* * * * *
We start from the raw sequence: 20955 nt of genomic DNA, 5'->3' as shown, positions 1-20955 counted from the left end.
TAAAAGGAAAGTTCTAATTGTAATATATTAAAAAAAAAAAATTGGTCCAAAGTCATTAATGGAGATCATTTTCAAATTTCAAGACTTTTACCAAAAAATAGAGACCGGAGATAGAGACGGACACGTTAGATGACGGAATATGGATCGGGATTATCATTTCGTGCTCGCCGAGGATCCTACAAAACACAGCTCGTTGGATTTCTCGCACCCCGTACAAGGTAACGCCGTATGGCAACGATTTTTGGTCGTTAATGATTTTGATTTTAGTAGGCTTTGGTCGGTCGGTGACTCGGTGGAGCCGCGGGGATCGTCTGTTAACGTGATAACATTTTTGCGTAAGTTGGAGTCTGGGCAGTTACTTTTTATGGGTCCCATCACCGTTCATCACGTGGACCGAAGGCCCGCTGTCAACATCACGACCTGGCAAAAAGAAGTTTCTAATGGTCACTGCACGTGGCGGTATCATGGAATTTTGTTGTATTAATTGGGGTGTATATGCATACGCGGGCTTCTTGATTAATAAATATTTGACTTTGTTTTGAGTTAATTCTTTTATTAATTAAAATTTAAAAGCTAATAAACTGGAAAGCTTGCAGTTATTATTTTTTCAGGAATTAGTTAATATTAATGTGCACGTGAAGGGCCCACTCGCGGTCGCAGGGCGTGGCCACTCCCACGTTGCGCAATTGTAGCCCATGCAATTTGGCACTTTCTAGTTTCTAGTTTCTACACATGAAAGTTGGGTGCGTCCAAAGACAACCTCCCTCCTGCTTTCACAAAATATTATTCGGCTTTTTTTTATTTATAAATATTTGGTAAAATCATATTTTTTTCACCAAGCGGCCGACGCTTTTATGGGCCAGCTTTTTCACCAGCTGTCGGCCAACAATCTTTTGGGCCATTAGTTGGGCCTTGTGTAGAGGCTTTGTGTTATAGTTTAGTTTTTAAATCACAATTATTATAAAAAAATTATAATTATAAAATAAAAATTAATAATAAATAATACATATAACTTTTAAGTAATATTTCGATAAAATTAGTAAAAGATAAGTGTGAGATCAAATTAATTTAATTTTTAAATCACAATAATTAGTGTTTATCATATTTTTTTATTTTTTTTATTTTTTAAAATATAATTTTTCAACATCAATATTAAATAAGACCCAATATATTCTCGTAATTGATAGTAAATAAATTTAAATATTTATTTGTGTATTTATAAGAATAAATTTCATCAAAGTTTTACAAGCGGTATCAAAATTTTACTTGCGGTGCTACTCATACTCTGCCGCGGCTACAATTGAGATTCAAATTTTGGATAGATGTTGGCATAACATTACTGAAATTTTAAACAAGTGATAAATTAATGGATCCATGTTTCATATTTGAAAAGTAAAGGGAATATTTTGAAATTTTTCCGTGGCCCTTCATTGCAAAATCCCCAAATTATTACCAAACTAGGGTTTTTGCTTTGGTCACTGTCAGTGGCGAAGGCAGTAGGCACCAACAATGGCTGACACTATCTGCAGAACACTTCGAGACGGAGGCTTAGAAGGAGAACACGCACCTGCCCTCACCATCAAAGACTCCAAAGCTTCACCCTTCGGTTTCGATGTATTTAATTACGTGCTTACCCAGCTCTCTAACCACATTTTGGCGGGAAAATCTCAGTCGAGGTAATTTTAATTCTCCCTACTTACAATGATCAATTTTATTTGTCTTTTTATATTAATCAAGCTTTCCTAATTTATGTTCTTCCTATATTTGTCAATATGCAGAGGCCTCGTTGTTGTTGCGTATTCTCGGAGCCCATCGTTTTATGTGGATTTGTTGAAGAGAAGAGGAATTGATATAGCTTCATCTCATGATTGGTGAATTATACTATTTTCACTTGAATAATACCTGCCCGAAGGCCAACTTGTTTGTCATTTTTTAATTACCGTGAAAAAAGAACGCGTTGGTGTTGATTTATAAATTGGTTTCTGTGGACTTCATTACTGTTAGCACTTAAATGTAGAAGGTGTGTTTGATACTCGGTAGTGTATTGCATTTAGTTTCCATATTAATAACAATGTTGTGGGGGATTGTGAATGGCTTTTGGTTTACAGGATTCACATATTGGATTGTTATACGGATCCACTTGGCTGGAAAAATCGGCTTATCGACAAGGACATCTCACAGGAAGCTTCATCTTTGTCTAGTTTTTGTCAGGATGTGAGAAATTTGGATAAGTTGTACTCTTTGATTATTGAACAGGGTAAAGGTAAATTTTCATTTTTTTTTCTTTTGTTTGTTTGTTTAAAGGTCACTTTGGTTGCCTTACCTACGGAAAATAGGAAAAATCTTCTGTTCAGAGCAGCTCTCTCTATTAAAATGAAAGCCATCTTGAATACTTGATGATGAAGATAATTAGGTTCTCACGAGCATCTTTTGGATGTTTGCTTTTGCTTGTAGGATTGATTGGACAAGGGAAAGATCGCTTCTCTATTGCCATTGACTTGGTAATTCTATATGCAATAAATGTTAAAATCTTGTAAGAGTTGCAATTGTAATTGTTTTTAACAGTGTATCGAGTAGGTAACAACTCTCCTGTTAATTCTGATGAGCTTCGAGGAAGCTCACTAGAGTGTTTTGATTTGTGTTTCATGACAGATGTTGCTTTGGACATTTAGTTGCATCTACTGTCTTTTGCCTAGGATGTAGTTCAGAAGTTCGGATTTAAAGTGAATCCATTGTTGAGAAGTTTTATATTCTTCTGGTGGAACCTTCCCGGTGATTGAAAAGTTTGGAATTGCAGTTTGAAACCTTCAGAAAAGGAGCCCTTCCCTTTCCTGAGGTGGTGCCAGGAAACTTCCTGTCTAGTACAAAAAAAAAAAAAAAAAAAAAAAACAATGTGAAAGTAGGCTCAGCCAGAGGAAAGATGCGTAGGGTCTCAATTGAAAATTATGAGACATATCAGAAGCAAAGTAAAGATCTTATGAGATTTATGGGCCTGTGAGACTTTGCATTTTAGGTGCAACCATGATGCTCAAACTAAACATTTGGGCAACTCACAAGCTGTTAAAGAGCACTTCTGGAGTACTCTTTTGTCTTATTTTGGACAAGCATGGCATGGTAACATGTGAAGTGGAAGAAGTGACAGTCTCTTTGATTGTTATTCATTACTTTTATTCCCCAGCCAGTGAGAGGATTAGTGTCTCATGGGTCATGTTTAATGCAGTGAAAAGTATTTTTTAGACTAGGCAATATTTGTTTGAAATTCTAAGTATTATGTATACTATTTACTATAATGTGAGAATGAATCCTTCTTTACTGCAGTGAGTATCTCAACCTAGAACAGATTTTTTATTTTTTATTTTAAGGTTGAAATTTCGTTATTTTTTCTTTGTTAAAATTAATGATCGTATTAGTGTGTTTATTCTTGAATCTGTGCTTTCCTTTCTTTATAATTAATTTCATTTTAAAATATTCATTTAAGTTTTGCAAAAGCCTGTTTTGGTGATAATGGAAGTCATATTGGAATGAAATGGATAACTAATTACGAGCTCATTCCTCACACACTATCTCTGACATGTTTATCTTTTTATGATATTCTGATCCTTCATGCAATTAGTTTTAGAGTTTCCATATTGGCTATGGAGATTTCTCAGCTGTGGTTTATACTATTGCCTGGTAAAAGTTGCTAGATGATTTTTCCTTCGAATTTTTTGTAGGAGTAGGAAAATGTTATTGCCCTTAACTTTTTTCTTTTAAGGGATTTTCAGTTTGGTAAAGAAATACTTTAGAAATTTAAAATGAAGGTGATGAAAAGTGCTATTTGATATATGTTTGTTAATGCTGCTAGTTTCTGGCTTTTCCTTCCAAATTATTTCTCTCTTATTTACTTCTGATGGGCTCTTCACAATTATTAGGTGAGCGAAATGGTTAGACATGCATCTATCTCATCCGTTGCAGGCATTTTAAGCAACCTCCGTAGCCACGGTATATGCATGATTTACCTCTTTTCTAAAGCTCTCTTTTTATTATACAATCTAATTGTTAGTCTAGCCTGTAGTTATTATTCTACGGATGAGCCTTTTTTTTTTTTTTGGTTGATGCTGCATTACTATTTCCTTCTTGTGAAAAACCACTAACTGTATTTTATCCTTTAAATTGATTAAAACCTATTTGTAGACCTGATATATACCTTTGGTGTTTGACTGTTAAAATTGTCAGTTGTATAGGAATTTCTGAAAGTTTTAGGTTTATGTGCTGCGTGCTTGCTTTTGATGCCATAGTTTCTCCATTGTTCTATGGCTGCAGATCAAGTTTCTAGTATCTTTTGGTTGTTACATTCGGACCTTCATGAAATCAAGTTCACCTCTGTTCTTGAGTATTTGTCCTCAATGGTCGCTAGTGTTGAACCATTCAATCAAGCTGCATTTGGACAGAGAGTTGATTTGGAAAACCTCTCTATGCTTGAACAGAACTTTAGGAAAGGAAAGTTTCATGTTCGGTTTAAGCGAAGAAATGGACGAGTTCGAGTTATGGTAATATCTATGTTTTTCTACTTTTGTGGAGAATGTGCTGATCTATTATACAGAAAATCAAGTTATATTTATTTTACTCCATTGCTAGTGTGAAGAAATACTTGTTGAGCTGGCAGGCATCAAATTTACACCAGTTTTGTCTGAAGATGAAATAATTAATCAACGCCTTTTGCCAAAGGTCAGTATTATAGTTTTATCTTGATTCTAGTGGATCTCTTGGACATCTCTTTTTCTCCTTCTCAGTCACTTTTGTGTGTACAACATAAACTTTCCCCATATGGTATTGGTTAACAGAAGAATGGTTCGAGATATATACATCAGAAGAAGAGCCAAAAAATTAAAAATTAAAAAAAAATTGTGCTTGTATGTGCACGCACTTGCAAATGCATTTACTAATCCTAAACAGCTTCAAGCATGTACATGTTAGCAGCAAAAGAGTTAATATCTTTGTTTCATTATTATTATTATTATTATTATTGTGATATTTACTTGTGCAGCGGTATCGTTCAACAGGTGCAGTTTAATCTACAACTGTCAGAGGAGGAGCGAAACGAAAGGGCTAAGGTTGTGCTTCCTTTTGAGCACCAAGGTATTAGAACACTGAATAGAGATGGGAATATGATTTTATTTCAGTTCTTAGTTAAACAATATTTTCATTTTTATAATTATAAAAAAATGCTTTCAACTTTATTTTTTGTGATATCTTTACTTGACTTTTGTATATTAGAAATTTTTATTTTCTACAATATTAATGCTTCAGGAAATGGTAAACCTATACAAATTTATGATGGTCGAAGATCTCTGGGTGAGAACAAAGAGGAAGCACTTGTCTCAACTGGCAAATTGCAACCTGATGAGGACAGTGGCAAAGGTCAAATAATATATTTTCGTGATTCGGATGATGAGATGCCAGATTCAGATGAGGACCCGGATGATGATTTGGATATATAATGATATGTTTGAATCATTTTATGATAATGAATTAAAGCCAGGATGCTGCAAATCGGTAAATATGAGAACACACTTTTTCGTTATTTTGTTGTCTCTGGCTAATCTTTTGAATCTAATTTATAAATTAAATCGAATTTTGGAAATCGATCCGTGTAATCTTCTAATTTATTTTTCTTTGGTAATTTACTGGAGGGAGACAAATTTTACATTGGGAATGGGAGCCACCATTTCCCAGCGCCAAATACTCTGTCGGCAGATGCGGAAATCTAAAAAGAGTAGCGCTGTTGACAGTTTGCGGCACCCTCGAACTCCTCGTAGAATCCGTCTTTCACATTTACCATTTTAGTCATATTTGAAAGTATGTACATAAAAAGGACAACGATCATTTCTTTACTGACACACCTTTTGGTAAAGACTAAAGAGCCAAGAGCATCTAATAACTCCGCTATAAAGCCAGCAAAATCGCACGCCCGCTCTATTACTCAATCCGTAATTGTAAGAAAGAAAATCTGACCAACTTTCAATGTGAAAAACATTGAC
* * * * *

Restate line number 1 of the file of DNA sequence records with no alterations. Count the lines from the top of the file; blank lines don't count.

We start from the raw sequence: 20955 nt of genomic DNA, 5'->3' as shown, positions 1-20955 counted from the left end.